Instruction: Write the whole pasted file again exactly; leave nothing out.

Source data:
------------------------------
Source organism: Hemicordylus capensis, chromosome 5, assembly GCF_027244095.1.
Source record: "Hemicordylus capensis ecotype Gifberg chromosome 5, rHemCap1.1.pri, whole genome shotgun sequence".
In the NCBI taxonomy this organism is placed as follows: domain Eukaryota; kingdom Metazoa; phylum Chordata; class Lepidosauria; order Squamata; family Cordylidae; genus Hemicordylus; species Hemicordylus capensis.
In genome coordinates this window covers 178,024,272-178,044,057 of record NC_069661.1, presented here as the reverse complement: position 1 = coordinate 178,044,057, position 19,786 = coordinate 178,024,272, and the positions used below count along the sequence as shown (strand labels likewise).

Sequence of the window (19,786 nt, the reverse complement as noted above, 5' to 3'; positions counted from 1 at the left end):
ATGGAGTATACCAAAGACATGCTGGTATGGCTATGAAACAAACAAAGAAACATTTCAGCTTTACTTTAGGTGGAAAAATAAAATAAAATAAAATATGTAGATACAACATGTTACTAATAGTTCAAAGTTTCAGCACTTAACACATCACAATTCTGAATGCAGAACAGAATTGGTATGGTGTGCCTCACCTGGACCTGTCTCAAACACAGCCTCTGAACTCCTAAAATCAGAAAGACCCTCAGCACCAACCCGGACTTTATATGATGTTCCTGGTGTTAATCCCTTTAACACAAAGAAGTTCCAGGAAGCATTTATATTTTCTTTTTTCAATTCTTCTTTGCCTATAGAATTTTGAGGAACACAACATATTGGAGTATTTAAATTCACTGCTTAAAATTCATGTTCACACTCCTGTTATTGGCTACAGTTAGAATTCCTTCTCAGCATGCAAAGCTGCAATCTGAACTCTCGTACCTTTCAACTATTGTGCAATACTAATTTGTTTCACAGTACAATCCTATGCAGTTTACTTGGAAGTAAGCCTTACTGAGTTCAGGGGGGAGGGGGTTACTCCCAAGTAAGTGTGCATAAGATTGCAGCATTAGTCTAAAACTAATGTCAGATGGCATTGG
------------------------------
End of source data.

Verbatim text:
Source organism: Hemicordylus capensis, chromosome 5, assembly GCF_027244095.1.
Source record: "Hemicordylus capensis ecotype Gifberg chromosome 5, rHemCap1.1.pri, whole genome shotgun sequence".
In the NCBI taxonomy this organism is placed as follows: domain Eukaryota; kingdom Metazoa; phylum Chordata; class Lepidosauria; order Squamata; family Cordylidae; genus Hemicordylus; species Hemicordylus capensis.
In genome coordinates this window covers 178,024,272-178,044,057 of record NC_069661.1, presented here as the reverse complement: position 1 = coordinate 178,044,057, position 19,786 = coordinate 178,024,272, and the positions used below count along the sequence as shown (strand labels likewise).

Sequence of the window (19,786 nt, the reverse complement as noted above, 5' to 3'; positions counted from 1 at the left end):
ATGGAGTATACCAAAGACATGCTGGTATGGCTATGAAACAAACAAAGAAACATTTCAGCTTTACTTTAGGTGGAAAAATAAAATAAAATAAAATATGTAGATACAACATGTTACTAATAGTTCAAAGTTTCAGCACTTAACACATCACAATTCTGAATGCAGAACAGAATTGGTATGGTGTGCCTCACCTGGACCTGTCTCAAACACAGCCTCTGAACTCCTAAAATCAGAAAGACCCTCAGCACCAACCCGGACTTTATATGATGTTCCTGGTGTTAATCCCTTTAACACAAAGAAGTTCCAGGAAGCATTTATATTTTCTTTTTTCAATTCTTCTTTGCCTATAGAATTTTGAGGAACACAACATATTGGAGTATTTAAATTCACTGCTTAAAATTCATGTTCACACTCCTGTTATTGGCTACAGTTAGAATTCCTTCTCAGCATGCAAAGCTGCAATCTGAACTCTCGTACCTTTCAACTATTGTGCAATACTAATTTGTTTCACAGTACAATCCTATGCAGTTTACTTGGAAGTAAGCCTTACTGAGTTCAGGGGGGAGGGGGTTACTCCCAAGTAAGTGTGCATAAGATTGCAGCATTAGTCTAAAACTAATGTCAGATGGCATTGG